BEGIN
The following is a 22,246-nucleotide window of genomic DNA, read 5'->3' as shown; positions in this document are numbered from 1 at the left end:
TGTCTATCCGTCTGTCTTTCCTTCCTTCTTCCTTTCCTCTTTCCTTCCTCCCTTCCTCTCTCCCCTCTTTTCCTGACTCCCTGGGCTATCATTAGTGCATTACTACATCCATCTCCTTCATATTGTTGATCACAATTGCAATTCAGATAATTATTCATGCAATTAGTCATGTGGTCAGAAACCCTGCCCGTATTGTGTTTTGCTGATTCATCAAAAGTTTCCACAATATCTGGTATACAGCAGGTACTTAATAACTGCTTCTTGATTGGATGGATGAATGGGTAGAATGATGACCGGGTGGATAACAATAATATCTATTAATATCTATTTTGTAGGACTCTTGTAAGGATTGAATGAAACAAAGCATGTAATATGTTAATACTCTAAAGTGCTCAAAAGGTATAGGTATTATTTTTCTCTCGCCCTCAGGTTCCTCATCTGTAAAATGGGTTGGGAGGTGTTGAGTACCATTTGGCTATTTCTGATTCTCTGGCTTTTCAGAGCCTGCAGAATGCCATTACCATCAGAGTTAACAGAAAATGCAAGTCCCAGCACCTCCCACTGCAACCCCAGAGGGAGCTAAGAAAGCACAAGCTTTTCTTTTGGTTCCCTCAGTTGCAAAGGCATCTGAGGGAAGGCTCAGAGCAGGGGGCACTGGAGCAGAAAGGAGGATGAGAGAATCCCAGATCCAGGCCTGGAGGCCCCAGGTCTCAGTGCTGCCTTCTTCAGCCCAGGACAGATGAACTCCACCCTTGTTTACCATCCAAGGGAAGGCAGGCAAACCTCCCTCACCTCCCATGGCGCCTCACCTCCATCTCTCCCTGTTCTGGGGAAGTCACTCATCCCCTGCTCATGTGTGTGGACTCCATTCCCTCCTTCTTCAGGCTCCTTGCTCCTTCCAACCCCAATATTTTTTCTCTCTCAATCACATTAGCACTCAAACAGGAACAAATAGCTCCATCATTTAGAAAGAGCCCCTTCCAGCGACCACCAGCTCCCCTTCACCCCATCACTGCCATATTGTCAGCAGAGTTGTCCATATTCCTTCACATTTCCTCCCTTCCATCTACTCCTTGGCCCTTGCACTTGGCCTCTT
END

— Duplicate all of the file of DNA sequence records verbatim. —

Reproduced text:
The following is a 22,246-nucleotide window of genomic DNA, read 5'->3' as shown; positions in this document are numbered from 1 at the left end:
TGTCTATCCGTCTGTCTTTCCTTCCTTCTTCCTTTCCTCTTTCCTTCCTCCCTTCCTCTCTCCCCTCTTTTCCTGACTCCCTGGGCTATCATTAGTGCATTACTACATCCATCTCCTTCATATTGTTGATCACAATTGCAATTCAGATAATTATTCATGCAATTAGTCATGTGGTCAGAAACCCTGCCCGTATTGTGTTTTGCTGATTCATCAAAAGTTTCCACAATATCTGGTATACAGCAGGTACTTAATAACTGCTTCTTGATTGGATGGATGAATGGGTAGAATGATGACCGGGTGGATAACAATAATATCTATTAATATCTATTTTGTAGGACTCTTGTAAGGATTGAATGAAACAAAGCATGTAATATGTTAATACTCTAAAGTGCTCAAAAGGTATAGGTATTATTTTTCTCTCGCCCTCAGGTTCCTCATCTGTAAAATGGGTTGGGAGGTGTTGAGTACCATTTGGCTATTTCTGATTCTCTGGCTTTTCAGAGCCTGCAGAATGCCATTACCATCAGAGTTAACAGAAAATGCAAGTCCCAGCACCTCCCACTGCAACCCCAGAGGGAGCTAAGAAAGCACAAGCTTTTCTTTTGGTTCCCTCAGTTGCAAAGGCATCTGAGGGAAGGCTCAGAGCAGGGGGCACTGGAGCAGAAAGGAGGATGAGAGAATCCCAGATCCAGGCCTGGAGGCCCCAGGTCTCAGTGCTGCCTTCTTCAGCCCAGGACAGATGAACTCCACCCTTGTTTACCATCCAAGGGAAGGCAGGCAAACCTCCCTCACCTCCCATGGCGCCTCACCTCCATCTCTCCCTGTTCTGGGGAAGTCACTCATCCCCTGCTCATGTGTGTGGACTCCATTCCCTCCTTCTTCAGGCTCCTTGCTCCTTCCAACCCCAATATTTTTTCTCTCTCAATCACATTAGCACTCAAACAGGAACAAATAGCTCCATCATTTAGAAAGAGCCCCTTCCAGCGACCACCAGCTCCCCTTCACCCCATCACTGCCATATTGTCAGCAGAGTTGTCCATATTCCTTCACATTTCCTCCCTTCCATCTACTCCTTGGCCCTTGCACTTGGCCTCTT